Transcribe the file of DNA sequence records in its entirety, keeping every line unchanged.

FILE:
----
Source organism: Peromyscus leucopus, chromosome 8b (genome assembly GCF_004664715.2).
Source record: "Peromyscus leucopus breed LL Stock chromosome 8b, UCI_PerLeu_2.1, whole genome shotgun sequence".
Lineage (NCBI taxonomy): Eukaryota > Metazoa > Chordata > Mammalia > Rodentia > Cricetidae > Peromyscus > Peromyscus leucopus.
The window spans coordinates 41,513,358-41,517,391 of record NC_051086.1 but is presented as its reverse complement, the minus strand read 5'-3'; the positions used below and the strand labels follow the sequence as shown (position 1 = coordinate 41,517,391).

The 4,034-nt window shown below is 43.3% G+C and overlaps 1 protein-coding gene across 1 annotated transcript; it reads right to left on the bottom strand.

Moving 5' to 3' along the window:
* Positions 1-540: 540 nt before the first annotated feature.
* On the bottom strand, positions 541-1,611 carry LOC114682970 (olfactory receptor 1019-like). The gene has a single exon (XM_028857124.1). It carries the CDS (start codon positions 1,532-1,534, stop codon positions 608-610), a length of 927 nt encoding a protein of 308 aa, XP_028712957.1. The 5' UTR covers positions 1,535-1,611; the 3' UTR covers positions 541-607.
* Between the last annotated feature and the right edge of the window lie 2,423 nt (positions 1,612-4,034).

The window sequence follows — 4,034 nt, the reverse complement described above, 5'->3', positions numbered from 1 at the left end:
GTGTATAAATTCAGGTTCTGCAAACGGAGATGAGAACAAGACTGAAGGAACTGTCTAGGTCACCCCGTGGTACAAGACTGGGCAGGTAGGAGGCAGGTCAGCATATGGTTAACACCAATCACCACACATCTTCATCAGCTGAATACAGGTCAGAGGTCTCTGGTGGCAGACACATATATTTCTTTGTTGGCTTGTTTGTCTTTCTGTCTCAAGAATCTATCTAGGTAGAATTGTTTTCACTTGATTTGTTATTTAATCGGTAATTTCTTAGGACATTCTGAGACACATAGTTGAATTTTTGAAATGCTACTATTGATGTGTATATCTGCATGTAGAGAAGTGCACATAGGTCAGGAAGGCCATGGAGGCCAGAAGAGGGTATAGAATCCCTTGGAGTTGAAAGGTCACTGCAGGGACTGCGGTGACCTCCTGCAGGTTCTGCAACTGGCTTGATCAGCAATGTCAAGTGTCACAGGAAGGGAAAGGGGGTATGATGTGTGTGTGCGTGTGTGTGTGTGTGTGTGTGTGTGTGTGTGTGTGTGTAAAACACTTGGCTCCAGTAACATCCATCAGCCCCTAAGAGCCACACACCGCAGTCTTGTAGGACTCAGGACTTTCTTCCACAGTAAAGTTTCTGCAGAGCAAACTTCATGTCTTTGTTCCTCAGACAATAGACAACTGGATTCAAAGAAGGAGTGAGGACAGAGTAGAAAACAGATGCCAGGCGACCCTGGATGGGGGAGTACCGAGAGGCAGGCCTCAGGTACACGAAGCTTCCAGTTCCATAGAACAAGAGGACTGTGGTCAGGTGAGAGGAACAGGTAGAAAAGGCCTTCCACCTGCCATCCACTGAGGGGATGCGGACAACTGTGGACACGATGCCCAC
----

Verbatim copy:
Source organism: Peromyscus leucopus, chromosome 8b (genome assembly GCF_004664715.2).
Source record: "Peromyscus leucopus breed LL Stock chromosome 8b, UCI_PerLeu_2.1, whole genome shotgun sequence".
Lineage (NCBI taxonomy): Eukaryota > Metazoa > Chordata > Mammalia > Rodentia > Cricetidae > Peromyscus > Peromyscus leucopus.
The window spans coordinates 41,513,358-41,517,391 of record NC_051086.1 but is presented as its reverse complement, the minus strand read 5'-3'; the positions used below and the strand labels follow the sequence as shown (position 1 = coordinate 41,517,391).

The 4,034-nt window shown below is 43.3% G+C and overlaps 1 protein-coding gene across 1 annotated transcript; it reads right to left on the bottom strand.

Moving 5' to 3' along the window:
* Positions 1-540: 540 nt before the first annotated feature.
* On the bottom strand, positions 541-1,611 carry LOC114682970 (olfactory receptor 1019-like). The gene has a single exon (XM_028857124.1). It carries the CDS (start codon positions 1,532-1,534, stop codon positions 608-610), a length of 927 nt encoding a protein of 308 aa, XP_028712957.1. The 5' UTR covers positions 1,535-1,611; the 3' UTR covers positions 541-607.
* Between the last annotated feature and the right edge of the window lie 2,423 nt (positions 1,612-4,034).

The window sequence follows — 4,034 nt, the reverse complement described above, 5'->3', positions numbered from 1 at the left end:
GTGTATAAATTCAGGTTCTGCAAACGGAGATGAGAACAAGACTGAAGGAACTGTCTAGGTCACCCCGTGGTACAAGACTGGGCAGGTAGGAGGCAGGTCAGCATATGGTTAACACCAATCACCACACATCTTCATCAGCTGAATACAGGTCAGAGGTCTCTGGTGGCAGACACATATATTTCTTTGTTGGCTTGTTTGTCTTTCTGTCTCAAGAATCTATCTAGGTAGAATTGTTTTCACTTGATTTGTTATTTAATCGGTAATTTCTTAGGACATTCTGAGACACATAGTTGAATTTTTGAAATGCTACTATTGATGTGTATATCTGCATGTAGAGAAGTGCACATAGGTCAGGAAGGCCATGGAGGCCAGAAGAGGGTATAGAATCCCTTGGAGTTGAAAGGTCACTGCAGGGACTGCGGTGACCTCCTGCAGGTTCTGCAACTGGCTTGATCAGCAATGTCAAGTGTCACAGGAAGGGAAAGGGGGTATGATGTGTGTGTGCGTGTGTGTGTGTGTGTGTGTGTGTGTGTGTGTGTGTGTAAAACACTTGGCTCCAGTAACATCCATCAGCCCCTAAGAGCCACACACCGCAGTCTTGTAGGACTCAGGACTTTCTTCCACAGTAAAGTTTCTGCAGAGCAAACTTCATGTCTTTGTTCCTCAGACAATAGACAACTGGATTCAAAGAAGGAGTGAGGACAGAGTAGAAAACAGATGCCAGGCGACCCTGGATGGGGGAGTACCGAGAGGCAGGCCTCAGGTACACGAAGCTTCCAGTTCCATAGAACAAGAGGACTGTGGTCAGGTGAGAGGAACAGGTAGAAAAGGCCTTCCACCTGCCATCCACTGAGGGGATGCGGACAACTGTGGACACGATGCCCAC